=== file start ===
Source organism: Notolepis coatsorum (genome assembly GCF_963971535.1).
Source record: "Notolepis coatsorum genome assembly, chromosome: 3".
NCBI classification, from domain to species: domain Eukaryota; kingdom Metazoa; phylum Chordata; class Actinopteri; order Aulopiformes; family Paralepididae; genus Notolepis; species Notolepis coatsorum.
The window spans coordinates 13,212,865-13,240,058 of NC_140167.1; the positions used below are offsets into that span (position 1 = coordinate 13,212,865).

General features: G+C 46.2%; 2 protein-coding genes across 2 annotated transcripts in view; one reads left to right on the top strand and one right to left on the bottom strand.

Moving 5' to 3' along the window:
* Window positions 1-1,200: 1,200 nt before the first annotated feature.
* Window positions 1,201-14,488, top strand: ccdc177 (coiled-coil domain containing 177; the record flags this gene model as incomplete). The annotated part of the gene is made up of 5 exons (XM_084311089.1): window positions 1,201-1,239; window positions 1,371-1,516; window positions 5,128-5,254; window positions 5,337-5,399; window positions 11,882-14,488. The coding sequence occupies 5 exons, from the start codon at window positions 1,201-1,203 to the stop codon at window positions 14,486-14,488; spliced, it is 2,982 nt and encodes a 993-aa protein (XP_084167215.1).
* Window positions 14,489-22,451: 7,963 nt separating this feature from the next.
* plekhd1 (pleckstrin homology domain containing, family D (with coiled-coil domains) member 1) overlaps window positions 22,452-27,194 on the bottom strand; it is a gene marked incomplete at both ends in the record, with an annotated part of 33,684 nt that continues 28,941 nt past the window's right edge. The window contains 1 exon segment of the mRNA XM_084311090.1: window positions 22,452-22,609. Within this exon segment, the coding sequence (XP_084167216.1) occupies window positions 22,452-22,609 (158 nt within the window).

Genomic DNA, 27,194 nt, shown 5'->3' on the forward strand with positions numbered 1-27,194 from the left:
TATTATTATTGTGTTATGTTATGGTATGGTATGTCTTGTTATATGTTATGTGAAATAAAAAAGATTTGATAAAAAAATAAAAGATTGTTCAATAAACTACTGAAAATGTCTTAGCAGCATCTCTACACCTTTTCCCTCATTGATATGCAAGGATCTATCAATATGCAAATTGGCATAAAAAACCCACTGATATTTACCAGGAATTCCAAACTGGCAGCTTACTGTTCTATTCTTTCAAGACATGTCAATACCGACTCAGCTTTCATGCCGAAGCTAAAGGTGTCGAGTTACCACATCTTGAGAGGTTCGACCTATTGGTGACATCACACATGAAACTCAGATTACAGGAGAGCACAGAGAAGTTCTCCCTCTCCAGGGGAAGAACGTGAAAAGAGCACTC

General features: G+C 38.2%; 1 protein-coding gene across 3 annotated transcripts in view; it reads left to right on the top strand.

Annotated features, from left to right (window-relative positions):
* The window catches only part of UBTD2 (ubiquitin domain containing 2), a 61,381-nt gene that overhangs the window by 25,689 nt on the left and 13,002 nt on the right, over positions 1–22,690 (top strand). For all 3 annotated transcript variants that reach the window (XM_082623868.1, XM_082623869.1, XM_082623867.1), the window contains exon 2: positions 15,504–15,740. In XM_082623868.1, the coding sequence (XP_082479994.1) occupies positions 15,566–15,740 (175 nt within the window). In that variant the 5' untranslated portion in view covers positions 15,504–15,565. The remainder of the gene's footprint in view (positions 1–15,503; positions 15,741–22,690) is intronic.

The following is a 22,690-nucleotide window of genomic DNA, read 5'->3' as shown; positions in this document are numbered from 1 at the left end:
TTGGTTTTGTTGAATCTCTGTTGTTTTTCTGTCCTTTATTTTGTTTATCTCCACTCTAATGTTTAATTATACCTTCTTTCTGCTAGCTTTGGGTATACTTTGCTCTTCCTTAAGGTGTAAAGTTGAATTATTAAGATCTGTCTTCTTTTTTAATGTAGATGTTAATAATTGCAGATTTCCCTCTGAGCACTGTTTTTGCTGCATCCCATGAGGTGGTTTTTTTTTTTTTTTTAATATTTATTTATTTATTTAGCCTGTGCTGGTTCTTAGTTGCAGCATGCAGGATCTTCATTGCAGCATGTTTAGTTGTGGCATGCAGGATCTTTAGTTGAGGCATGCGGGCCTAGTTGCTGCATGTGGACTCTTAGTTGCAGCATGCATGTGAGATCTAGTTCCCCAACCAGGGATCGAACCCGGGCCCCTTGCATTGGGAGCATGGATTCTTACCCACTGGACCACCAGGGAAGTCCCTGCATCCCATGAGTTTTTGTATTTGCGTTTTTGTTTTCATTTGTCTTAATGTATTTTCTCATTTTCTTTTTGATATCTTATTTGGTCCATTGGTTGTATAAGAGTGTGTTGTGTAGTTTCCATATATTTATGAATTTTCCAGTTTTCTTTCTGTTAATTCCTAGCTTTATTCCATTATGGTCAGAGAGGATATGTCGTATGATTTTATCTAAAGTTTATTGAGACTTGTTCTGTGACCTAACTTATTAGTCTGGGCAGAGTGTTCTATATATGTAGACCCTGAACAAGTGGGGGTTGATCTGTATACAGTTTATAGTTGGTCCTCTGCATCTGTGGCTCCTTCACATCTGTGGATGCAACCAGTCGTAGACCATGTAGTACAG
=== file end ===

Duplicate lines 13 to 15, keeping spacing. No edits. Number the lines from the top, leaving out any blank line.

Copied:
General features: G+C 38.2%; 1 protein-coding gene across 3 annotated transcripts in view; it reads left to right on the top strand.

Annotated features, from left to right (window-relative positions):
* The window catches only part of UBTD2 (ubiquitin domain containing 2), a 61,381-nt gene that overhangs the window by 25,689 nt on the left and 13,002 nt on the right, over positions 1–22,690 (top strand). For all 3 annotated transcript variants that reach the window (XM_082623868.1, XM_082623869.1, XM_082623867.1), the window contains exon 2: positions 15,504–15,740. In XM_082623868.1, the coding sequence (XP_082479994.1) occupies positions 15,566–15,740 (175 nt within the window). In that variant the 5' untranslated portion in view covers positions 15,504–15,565. The remainder of the gene's footprint in view (positions 1–15,503; positions 15,741–22,690) is intronic.